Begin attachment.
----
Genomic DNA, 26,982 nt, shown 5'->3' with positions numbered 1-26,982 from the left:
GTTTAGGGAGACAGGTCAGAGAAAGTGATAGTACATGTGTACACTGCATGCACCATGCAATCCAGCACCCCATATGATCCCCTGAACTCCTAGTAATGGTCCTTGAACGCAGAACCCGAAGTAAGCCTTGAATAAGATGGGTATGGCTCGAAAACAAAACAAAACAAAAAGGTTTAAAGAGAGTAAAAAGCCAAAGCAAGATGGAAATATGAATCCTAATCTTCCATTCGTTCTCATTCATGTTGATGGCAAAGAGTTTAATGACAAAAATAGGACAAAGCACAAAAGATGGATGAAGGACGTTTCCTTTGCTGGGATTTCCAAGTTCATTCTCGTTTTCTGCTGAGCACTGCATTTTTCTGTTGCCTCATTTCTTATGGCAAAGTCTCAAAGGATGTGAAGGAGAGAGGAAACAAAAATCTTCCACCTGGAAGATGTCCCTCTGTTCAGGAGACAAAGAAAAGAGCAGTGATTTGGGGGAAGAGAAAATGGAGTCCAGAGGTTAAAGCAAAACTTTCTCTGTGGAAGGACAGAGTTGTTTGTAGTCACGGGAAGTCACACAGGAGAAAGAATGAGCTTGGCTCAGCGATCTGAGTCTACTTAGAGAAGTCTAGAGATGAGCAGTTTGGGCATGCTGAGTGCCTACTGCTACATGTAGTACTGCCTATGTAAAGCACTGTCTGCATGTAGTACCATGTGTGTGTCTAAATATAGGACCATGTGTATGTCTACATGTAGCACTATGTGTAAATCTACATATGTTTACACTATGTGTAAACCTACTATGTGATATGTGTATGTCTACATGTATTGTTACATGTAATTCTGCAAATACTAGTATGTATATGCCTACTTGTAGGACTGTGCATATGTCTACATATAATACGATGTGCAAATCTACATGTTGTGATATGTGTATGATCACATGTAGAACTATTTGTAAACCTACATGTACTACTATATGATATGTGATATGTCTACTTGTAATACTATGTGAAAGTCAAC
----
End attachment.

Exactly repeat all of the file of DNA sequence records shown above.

Genomic DNA, 26,982 nt, shown 5'->3' with positions numbered 1-26,982 from the left:
GTTTAGGGAGACAGGTCAGAGAAAGTGATAGTACATGTGTACACTGCATGCACCATGCAATCCAGCACCCCATATGATCCCCTGAACTCCTAGTAATGGTCCTTGAACGCAGAACCCGAAGTAAGCCTTGAATAAGATGGGTATGGCTCGAAAACAAAACAAAACAAAAAGGTTTAAAGAGAGTAAAAAGCCAAAGCAAGATGGAAATATGAATCCTAATCTTCCATTCGTTCTCATTCATGTTGATGGCAAAGAGTTTAATGACAAAAATAGGACAAAGCACAAAAGATGGATGAAGGACGTTTCCTTTGCTGGGATTTCCAAGTTCATTCTCGTTTTCTGCTGAGCACTGCATTTTTCTGTTGCCTCATTTCTTATGGCAAAGTCTCAAAGGATGTGAAGGAGAGAGGAAACAAAAATCTTCCACCTGGAAGATGTCCCTCTGTTCAGGAGACAAAGAAAAGAGCAGTGATTTGGGGGAAGAGAAAATGGAGTCCAGAGGTTAAAGCAAAACTTTCTCTGTGGAAGGACAGAGTTGTTTGTAGTCACGGGAAGTCACACAGGAGAAAGAATGAGCTTGGCTCAGCGATCTGAGTCTACTTAGAGAAGTCTAGAGATGAGCAGTTTGGGCATGCTGAGTGCCTACTGCTACATGTAGTACTGCCTATGTAAAGCACTGTCTGCATGTAGTACCATGTGTGTGTCTAAATATAGGACCATGTGTATGTCTACATGTAGCACTATGTGTAAATCTACATATGTTTACACTATGTGTAAACCTACTATGTGATATGTGTATGTCTACATGTATTGTTACATGTAATTCTGCAAATACTAGTATGTATATGCCTACTTGTAGGACTGTGCATATGTCTACATATAATACGATGTGCAAATCTACATGTTGTGATATGTGTATGATCACATGTAGAACTATTTGTAAACCTACATGTACTACTATATGATATGTGATATGTCTACTTGTAATACTATGTGAAAGTCAAC